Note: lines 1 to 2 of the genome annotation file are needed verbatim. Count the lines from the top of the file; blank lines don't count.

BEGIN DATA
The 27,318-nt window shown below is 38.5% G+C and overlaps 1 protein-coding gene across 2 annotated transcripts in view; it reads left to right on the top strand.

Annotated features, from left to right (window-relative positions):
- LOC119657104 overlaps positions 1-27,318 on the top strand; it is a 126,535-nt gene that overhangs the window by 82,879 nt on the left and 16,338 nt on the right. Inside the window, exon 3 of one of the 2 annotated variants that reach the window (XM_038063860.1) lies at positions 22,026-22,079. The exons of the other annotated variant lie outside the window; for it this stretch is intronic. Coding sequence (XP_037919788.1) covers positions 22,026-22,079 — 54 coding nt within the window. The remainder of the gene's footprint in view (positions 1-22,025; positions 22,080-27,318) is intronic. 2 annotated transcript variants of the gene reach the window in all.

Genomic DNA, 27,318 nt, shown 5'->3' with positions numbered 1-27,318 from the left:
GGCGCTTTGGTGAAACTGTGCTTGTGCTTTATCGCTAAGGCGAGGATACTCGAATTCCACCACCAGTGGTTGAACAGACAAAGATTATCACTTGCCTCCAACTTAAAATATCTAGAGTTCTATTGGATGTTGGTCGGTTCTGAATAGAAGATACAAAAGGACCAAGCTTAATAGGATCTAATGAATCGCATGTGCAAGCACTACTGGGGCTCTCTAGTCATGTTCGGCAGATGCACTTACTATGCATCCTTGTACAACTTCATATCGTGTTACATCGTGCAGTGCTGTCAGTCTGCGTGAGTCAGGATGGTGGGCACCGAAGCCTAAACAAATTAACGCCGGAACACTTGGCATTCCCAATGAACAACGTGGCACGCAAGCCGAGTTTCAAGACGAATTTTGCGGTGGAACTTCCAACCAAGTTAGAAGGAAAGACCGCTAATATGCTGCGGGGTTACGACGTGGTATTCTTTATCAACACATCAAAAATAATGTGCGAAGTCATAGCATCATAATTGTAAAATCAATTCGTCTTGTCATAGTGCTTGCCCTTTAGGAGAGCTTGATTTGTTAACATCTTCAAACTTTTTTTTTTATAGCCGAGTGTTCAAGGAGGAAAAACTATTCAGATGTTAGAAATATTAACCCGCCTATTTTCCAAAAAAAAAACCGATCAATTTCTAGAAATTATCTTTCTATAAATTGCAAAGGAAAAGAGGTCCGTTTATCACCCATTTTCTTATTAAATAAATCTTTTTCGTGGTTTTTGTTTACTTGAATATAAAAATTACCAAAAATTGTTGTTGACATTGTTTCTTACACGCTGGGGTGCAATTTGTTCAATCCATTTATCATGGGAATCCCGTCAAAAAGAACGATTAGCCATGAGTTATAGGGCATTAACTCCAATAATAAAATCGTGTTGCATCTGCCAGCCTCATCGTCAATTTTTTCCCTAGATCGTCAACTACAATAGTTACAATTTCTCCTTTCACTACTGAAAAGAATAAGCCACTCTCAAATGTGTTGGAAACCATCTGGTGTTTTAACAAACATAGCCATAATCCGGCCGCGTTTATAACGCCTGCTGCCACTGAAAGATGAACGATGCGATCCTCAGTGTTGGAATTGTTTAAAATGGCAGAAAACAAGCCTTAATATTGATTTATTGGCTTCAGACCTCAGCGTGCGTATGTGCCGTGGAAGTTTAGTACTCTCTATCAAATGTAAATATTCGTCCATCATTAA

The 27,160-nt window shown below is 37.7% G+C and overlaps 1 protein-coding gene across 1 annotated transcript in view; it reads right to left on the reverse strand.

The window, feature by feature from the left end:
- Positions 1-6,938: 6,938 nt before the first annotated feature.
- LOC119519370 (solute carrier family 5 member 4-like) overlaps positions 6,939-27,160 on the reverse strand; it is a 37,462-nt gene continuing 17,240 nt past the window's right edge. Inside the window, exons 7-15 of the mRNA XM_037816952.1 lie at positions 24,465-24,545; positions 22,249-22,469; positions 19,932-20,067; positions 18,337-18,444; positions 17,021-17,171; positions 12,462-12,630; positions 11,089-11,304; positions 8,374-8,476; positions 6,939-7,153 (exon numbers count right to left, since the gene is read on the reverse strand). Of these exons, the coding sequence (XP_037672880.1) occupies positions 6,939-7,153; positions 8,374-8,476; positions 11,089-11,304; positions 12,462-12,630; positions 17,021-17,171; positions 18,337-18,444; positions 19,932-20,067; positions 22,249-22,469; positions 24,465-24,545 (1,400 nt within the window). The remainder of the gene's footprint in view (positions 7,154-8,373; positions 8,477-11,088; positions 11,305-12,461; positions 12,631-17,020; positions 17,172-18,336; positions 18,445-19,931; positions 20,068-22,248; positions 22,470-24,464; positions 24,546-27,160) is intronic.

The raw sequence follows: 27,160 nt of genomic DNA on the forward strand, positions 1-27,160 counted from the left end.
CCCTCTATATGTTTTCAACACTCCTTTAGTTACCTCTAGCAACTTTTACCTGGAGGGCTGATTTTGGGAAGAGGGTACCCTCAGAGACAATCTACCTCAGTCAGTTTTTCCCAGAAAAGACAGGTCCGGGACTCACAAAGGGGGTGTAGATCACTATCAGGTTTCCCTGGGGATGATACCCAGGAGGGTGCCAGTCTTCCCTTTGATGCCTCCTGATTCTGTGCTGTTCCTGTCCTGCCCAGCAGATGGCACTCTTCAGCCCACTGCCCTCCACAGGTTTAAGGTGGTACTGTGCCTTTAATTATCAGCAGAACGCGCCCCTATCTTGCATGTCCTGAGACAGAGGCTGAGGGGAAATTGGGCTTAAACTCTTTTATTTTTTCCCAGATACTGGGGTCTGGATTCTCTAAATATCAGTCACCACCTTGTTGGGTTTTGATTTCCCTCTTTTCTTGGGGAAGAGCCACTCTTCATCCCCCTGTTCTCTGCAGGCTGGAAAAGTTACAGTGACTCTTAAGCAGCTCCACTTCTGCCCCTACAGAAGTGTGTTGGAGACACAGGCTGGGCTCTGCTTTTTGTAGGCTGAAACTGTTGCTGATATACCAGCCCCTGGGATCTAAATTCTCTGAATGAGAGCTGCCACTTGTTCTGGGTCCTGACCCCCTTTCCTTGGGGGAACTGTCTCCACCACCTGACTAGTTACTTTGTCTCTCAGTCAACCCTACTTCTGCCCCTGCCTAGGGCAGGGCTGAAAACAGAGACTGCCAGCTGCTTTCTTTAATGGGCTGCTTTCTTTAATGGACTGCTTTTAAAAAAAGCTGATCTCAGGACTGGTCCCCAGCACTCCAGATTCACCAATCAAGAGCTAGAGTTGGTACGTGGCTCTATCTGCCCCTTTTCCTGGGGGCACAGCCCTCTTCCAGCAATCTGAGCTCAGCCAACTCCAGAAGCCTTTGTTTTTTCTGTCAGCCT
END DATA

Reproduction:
The 27,318-nt window shown below is 38.5% G+C and overlaps 1 protein-coding gene across 2 annotated transcripts in view; it reads left to right on the top strand.

Annotated features, from left to right (window-relative positions):